Contract contents: Interim city manager Earning $2,000 a week, but with a cap on salary

Published 6:50 pm Tuesday, June 23, 2015

Bobby Roberson, Washington’s interim city manager will be paid $2,000 a week, with a cap of $51,000 for the remainder of this year.

Washington’s City Council, after emerging from a closed session during its meeting Monday, unanimously approved an employment contract between Roberson and the city. Should Roberson reach that maximum before Dec. 31 of this year, he agrees to work until Dec. 31 without pay until the contract is terminated or a new city manager begins work, according to the contract. If Roberson continues to work as interim city manager after Dec. 31, he will continue to be paid $2,000 a week.

Roberson will be furnished a city-owned vehicle and provided a cellphone for conducting city business while serving as interim city manager. Roberson will be reimbursed by the city for any necessary and reasonable lodging, meal and incidental expenses related to his employment.

Roberson is not entitled to city employee benefits such as vacation, sick leave and holiday pay, according to the contract.

Because he retired under the state’s retirement system, Roberson is limited in the amount of income he can earn each year.

The contract calls for Roberson to work “normal business hours” and be available by telephone for consultation and advice on the days he is not physically working in the city. Roberson also agrees to respond in the event of emergencies.

Roberson, who had been serving as the city’s mayor pro tempore, was hired by the council as interim city manager during the council’s June 8 meeting, when the council accepted Roberson’s resignation from the council. The vote was unanimous. Roberson takes the manager’s seat vacated by Brian Alligood, who took over as Beaufort County manager Monday.

Roberson is a former Washington planning director. During his 38 years of working in local governments, Roberson served as assistant city manager in Wilson.

Roberson said he plans to serve as interim city manager for only six months. Before the June 8 meeting, Roberson said he would not run for a seat on the council if he were hired as interim city manager.

The council may choose anyone it wants to replace Roberson on the council, as long as that person lives within the city limits and meets other qualifications to hold public office. The council does not have to choose someone who ran in the last municipal election.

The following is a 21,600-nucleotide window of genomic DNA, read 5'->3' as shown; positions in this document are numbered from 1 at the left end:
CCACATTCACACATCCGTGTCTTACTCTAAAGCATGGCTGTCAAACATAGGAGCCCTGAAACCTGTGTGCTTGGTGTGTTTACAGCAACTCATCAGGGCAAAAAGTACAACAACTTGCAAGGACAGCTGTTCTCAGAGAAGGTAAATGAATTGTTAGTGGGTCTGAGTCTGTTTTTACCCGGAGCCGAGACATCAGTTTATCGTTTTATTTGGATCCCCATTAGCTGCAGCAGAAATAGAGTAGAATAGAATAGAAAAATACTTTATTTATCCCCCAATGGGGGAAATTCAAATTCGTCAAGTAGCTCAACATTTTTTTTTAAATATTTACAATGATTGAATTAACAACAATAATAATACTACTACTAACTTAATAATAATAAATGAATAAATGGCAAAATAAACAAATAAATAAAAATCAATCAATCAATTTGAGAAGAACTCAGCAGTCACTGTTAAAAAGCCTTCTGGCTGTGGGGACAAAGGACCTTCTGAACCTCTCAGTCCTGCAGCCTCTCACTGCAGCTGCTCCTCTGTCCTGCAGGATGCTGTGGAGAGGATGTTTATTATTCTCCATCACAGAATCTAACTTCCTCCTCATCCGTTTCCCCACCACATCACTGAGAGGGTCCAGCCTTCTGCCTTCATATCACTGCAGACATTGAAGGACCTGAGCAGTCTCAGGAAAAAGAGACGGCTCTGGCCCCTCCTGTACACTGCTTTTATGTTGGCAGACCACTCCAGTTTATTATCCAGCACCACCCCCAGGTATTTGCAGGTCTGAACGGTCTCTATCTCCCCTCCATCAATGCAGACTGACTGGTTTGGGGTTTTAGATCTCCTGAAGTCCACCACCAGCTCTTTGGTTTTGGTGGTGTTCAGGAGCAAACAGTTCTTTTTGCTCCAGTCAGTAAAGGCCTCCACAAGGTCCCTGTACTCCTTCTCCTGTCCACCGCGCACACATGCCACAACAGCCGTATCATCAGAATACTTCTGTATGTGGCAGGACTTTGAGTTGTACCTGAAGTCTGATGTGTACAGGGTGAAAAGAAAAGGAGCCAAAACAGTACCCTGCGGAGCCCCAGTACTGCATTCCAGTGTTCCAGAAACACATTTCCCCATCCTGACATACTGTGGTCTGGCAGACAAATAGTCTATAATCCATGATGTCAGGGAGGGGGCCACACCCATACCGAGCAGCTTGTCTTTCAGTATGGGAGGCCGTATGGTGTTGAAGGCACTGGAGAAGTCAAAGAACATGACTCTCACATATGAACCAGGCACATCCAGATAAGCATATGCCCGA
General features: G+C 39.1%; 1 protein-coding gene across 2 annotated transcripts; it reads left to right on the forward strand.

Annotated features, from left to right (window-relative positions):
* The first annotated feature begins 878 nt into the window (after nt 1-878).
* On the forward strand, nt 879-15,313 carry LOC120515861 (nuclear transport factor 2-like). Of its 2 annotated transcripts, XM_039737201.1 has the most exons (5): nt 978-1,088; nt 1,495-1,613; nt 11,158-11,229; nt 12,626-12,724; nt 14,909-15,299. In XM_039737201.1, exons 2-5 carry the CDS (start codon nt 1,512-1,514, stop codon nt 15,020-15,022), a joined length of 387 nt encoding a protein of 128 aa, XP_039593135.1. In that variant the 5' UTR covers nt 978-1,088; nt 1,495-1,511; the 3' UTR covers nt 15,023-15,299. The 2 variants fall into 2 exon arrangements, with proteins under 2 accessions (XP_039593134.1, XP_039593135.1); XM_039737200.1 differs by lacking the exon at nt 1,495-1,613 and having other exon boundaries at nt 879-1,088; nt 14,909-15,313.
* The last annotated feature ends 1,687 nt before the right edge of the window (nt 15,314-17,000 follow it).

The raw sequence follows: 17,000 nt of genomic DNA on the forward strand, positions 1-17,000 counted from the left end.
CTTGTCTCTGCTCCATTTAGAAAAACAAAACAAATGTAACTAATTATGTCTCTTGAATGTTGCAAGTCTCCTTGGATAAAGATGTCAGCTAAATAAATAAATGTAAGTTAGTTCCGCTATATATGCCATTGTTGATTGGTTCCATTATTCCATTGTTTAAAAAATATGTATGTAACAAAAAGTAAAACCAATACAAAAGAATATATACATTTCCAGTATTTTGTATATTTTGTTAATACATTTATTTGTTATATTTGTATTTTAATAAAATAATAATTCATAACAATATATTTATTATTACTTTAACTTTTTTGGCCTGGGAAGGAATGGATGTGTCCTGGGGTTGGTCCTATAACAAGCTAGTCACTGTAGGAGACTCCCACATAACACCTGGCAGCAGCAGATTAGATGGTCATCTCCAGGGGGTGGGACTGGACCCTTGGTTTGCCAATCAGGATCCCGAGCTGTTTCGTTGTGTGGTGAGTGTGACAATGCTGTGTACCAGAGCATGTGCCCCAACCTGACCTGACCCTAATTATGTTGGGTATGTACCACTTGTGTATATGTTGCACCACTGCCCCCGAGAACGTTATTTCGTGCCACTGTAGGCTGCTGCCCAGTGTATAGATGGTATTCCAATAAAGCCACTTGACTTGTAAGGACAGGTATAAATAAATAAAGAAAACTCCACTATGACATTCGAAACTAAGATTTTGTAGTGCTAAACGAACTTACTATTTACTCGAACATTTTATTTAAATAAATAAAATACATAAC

About Mike Voss

Mike Voss is the contributing editor at the Washington Daily News. He has a daughter and four grandchildren. Except for nearly six years he worked at the Free Lance-Star in Fredericksburg, Va., in the early to mid-1990s, he has been at the Daily News since April 1986.
Journalism awards:
• Pulitzer Prize for Meritorious Public Service, 1990.
• Society of Professional Journalists: Sigma Delta Chi Award, Bronze Medallion.
• Associated Press Managing Editors’ Public Service Award.
• Investigative Reporters & Editors’ Award.
• North Carolina Press Association, First Place, Public Service Award, 1989.
• North Carolina Press Association, Second Place, Investigative Reporting, 1990.
All those were for the articles he and Betty Gray wrote about the city’s contaminated water system in 1989-1990.
• North Carolina Press Association, First Place, Investigative Reporting, 1991.
• North Carolina Press Association, Third Place, General News Reporting, 2005.
• North Carolina Press Association, Second Place, Lighter Columns, 2006.
Recently learned he will receive another award.
• North Carolina Press Association, First Place, Lighter Columns, 2010.
4. Lectured at or served on seminar panels at journalism schools at UNC-Chapel Hill, University of Maryland, Columbia University, Mary Washington University and Francis Marion University.

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